Me: “BOW (bow and arrow) – ee.”

Me: At least, that’s how we pronounced it for Bowie Elementary, which I attended for the second half of fifth grade and where I learned the entire Carpenters’ songbook because every week for music, my teacher would hand out mimeos of the lyrics, put on the record, and lead us singing with Karen.

CF: Hmmm. Acceptable but not preferred. When used with knife, Texans say ‘boo-ee’ rather than Boh-ee from its namesake James

CF: An excellent reason! Also David Bowie 😁

Me: Remember I was forced to leave Texas in 1993 when I couldn’t find a job. So I am not up to date. (Another Texas Monthly podcast about how to pronounce “Bowie”)

CF: Laughing at the Carpenters’ songbook. And mimeos

Me: That smell.

CF: Right?

Me: And maybe we did call it “BOO-ee!” It’s been a while! [Junior High friend who went to same elementary school], do you remember?

JHF: Boo Eee

Me: Oh no! I HAVE LOST MY TEXAN-ESS! I need to get back IMMEDIATELY.

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In the Zombie Apocalypse, I will be fine, don’t y’all worry

Have you made your plans for the Zombie Apocalypse? I have and this is maybe the only reason I would be willing to endure Wisconsin winter

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This, my friends, is Lake Michigan. A huge body of fresh water.

If it comes, I am ready. I have The Skills.

Co-worker Clara: When the Zombie Apocalypse comes, [husband] and I are ready.

Me: How so?

Clara: His family has property in the UP. We’ll have what we need: shelter, fuel, fresh water, venison and other game.

Me: Yeah, but what happens when you run out of matches?

Clara: Um. I’m an archaeologist and worked in the field for seven years. I can make fire with a stick.

Me: What happens when you run out of bullets?

Clara: I can make arrowheads.

[NB Yes, Clara is truly awesome.]

Other co-worker Hal: I want to come!

Clara: What can you do?

Hal: My dad and my brother are union carpenters and they have taught me. I can build anything. And I can do wiring, too.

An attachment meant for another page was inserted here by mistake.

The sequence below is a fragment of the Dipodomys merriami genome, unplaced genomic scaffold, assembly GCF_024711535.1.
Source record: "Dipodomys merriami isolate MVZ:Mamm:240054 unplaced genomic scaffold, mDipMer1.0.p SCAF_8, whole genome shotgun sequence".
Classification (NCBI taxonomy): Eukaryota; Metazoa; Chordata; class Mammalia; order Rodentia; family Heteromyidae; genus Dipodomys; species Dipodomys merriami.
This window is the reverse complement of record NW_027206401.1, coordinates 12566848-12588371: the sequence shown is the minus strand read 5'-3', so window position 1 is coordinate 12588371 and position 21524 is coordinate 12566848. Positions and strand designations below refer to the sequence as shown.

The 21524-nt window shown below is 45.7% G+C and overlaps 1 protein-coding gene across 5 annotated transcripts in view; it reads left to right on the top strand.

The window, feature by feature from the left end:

Clara: OK.

Hal: And my wife is a veterinary technician, so she could probably do surgery on people if she had to.

Clara: Definitely, then. Bring her along.

Me: Can I come?

Clara: What can you do?

Me: I can knit? And sew? And crochet?

Clara: Hmmm.

Me: And, as a Peace Corps volunteer, I discovered I can make brownies under any circumstances.

Clara: OK. You’re in.

We Are of The Tribe of We Who Do Not Waste

Sometimes, even I cannot Clean My Plate and trust me, I try

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This photo is from our trip to Spain. I did not have Tupperware with me, which made me sad. So we just ate everything. 

I don’t think this is a uniquely Wisconsin trait, but I don’t recall seeing it elsewhere.

Of course, I myself never employed it elsewhere. It never occurred to me until I was here.

Restaurants serve huge portions

and

Wisconsin is not one of the fattest states – runs to the google – hmmm. Number 21. Which is not really “one of the fattest” but more “in the middle of the pack but still supports my point, which is THE FOOD HERE IS REALLY GOOD.

Cheese curds. Fried cheese curds. Frozen custard. (Which is ice cream but with more fat.) Cheese, cheese, cheese. Kringle, I suppose, although I have a little bit of it maybe once a year when someone brings a kringle to work. (I have very good self control at the store when I see prices.) Cream puffs, which are also a once a year thing at the state fair, which, unlike the Texas state fair, happens in the summer and has nothing to do with football and everything to do with food. Summer sausage. Bratwurst.

I will have to tell you all about my cousin’s venison sausage. Being related to people who make sausage for a living is a very good thing, you guys.

Anyhow. Lots of really good food + huge portions + We Don’t Waste = leftovers.

So a few years ago, Marido and I got half-price tickets (because half price is why) to the chili cookoff.

With each ticket, we would get eight three-ounce samples.

That is 48 ounces of chili.

Which is a lot.

So I took a bunch of little Tupperwares.

And steeled myself for disdainful looks of Can You Believe The Tacky?

I should have known. In the only city in the US to run a surplus during the Depression (although this story may not be exactly truthful), I would not be alone.

Every time I opened a little Tupperware and spooned chili into it, someone would look at me and say, “I wish I’d thought of that!”

I am with My People.

 

I’ve been meaning to write about the Packers

And I will write about my friend’s mom’s Packers rosary, but first this

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If you’re not following the Manitowoc Minute, go there right now. You will not be sorry